But things like this sentence: "For only a few organizations is the five-man rotation set in stone at the beginning of Spring Training" made my eyes bleed. That reads like it passed through babelfish first. Also, the opening para didn't really get good/interesting until you posed the question that framed the rest of the analysis. The entries I've read all seemed to struggle with finding a compelling opening, and since the first few lines might be your only chance to engage voters, falling down on this is not going to help the cause. In most cases, including this one, the entrants could just trust their stuff and dive right in, instead of spending a few lines taking a stab at what they hoped was an interesting way of (finally) introducing the central question or point.
I wouldn't assume that voters are going to be indulgent enough to let the writers spin their wheels for two or three sentences before they shift into gear. Some people will read every word of the entries because they have to (hi Will), and some will read every word because they want to be good voters, but for the rest of the apathetic masses, you need to give them a reason to want to keep reading. If the first 100 words are weak, some people might not stick around for the rest.
Good luck the rest of the way.
Congrats to Tyler for making the finals.
The sturm und drang about the Ibanez contract has been a pet peeve for a while now, especially because -- now that Ibanez has started out fantastically well -- the people who built the consensus that the Phillies were dopes to sign him for this much are all doubling down on their initial positions.
I know this entry was written sometime before the season started, but w/r/t BP Idol, it would have been a lot more interesting if the entry had joined the 2 percenters who disagree with the consensus on the Ibanez deal, instead of simply going with the flow and bolstering (with numbers) the argument made by many other people. The fact that this was written before the season started doesn't really mitigate that criticism. BP performs a valuable service when it can illuminate something new, or pop the CW balloon with some fact-based analysis, but it is less interesting when it simply reiterates the CW. I don't remember Steve Phillips and Joe Morgan (or some other saber punching bag) waxing ecstatic about the Ibanez deal, so it's not like the 'bad contract' side is/was engaged in some great debate with another established viewpoint.
As far as the actual argument against the Ibanez deal goes, I will c'n'p a comment I made on another site (rhymes with 'manstaffs'):
I don't agree with the CW that Ibanez was just some fungible guy, and that the Phils should have sorted through the remainder pile in February to get the same production at half the price. Would the Phillies have liked to get Ibanez for 10 cents on the dollar? Of course. The big question is: Was that going to happen? I’m not sure that anyone can sit there and say that the Phils were way over the market for him, because we have no way of knowing what other teams were willing to pay for him. Maybe that was his market, and if you wanted him, that was the price.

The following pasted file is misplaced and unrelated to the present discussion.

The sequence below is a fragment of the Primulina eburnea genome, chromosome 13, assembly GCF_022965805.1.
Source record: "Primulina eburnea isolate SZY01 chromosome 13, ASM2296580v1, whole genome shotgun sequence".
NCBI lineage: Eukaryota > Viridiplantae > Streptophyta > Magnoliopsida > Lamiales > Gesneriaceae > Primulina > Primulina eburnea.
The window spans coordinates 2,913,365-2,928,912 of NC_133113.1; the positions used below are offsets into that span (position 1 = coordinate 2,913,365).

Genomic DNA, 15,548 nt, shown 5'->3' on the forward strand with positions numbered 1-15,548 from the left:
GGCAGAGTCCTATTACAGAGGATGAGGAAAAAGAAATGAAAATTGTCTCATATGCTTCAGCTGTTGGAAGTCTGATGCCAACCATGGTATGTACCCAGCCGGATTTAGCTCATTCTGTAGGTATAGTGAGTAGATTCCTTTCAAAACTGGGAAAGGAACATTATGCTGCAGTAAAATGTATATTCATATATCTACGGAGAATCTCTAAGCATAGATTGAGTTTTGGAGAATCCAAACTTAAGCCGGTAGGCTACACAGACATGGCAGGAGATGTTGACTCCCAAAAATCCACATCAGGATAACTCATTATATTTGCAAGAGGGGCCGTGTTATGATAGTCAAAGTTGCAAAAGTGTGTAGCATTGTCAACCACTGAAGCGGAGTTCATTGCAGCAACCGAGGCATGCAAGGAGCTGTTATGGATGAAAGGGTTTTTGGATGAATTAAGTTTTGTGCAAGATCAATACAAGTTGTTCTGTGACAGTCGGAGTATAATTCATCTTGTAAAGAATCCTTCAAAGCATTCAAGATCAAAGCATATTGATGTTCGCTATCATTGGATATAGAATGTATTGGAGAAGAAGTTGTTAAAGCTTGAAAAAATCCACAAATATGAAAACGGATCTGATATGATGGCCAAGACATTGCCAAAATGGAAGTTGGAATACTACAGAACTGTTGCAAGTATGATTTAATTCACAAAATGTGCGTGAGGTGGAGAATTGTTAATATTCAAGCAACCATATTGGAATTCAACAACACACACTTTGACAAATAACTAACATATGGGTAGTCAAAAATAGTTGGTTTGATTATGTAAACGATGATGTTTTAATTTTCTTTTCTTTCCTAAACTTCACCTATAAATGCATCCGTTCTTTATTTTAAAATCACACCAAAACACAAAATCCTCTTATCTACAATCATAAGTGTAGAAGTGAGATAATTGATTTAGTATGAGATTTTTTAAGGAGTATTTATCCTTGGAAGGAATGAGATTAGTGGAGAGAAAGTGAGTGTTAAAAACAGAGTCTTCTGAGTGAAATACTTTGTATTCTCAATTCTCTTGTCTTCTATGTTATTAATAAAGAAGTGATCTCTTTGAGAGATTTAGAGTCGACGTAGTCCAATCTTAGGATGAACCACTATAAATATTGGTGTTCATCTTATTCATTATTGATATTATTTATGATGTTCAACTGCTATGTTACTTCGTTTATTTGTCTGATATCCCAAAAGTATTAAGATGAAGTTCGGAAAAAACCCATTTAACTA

Yes, the Phillies went over the broader market for available left fielders, but they didn’t want any of those other guys. Better players still take a premium, even in this economy. I don’t get the logic that says that if a handful of suboptimal players at a particular position had to sign below market deals, then the good players at the position should be expected to sign the same kind of deal. It’s an interesting negotiating tactic, but if the other owners aren't as cheap as you, you’re going to be rummaging through the remainder bin in January, hoping to get lucky. You know who overpaid even more extravagently for their left fielder, considering the bear market? The Dodgers. If Manny hadn't gotten pregnant, they'd be pretty satisfied with the price they paid.
In Ibanez the Phillies got a player who fit their needs much better than Burrell or any of the other LFs available in the FA pool, despite the fact that Ibanez was left-handed, played suspect D, and was not a perfect, computer generated baseball player with no flaws, and it cost them at least $5 million a year less than Burrell would have cost. So they got the FA they wanted, a player that they could reasonably expect to outperform his predecessor, and they banked a couple million to spend on other needs. This gets framed as some sort of blunder on their part? Tough crowd. In most jobs, if people make a deal like that, they get a pat on the back.
I don't know how big the audience is for a series like this, but for the people who are into it (like me) it's going to be tremendous. I'd really like to know what kind of int'l scouting/player development presence MLB teams have in L. America and other parts of the globe, so anything (else) you could offer on this (i.e., love the tidbit that every team save the Brew Crew has an academy in the DR) would be appreciated.
I'm not sure that it is any more, or less, comforting for Wang and the Yankees that other pitchers have been there before, especially because Wang is not those pitchers. What worked for Moose or Sabathia might be totally wrong for Wang. As for the remedies, Brett Myers got himself sorted by spending two weeks in the minors last year, and Jeff Francoeur didn't. That alone suggests that there really isn't some universal remedy for these kinds of issues.
In other words, whatever the Yankees want to do with Wang needs to be tailored to Wang, not on what worked or didn't work for some other player. So if they decide he needs to go to the pen, or to the minors, or to a psychic, then so be it, and it wouldn't necessarily be a panic move.